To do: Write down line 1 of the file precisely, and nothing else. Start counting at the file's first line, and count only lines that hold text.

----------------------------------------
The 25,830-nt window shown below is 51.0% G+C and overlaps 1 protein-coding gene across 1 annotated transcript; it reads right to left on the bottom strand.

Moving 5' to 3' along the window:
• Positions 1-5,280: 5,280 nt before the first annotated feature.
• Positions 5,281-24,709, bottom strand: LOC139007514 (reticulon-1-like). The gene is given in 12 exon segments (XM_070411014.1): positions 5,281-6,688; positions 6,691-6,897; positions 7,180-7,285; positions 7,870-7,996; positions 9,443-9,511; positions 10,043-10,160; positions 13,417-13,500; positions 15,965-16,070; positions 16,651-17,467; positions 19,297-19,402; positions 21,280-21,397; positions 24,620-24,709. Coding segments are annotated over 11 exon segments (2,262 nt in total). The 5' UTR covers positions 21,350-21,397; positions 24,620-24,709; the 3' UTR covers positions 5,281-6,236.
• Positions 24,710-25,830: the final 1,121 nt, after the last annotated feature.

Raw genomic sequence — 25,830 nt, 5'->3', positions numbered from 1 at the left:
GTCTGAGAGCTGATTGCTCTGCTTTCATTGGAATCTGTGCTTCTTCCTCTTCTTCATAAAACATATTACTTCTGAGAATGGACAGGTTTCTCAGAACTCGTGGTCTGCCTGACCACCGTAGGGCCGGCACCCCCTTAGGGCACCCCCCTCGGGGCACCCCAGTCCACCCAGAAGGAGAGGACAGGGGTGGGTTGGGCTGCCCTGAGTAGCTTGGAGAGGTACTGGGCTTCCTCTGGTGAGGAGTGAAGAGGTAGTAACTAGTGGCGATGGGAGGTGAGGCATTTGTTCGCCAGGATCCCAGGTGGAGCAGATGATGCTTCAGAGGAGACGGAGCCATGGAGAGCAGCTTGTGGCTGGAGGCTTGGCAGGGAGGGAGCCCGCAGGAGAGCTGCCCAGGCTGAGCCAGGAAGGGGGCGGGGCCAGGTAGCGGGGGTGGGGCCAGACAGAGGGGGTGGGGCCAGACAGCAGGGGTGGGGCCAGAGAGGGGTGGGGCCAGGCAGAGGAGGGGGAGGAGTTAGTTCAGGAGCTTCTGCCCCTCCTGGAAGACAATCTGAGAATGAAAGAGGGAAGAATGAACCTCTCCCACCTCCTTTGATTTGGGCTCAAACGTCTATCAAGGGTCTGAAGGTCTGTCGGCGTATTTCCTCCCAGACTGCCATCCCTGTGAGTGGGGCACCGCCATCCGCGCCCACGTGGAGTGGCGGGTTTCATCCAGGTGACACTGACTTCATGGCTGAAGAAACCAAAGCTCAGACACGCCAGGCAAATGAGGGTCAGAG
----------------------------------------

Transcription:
The 25,830-nt window shown below is 51.0% G+C and overlaps 1 protein-coding gene across 1 annotated transcript; it reads right to left on the bottom strand.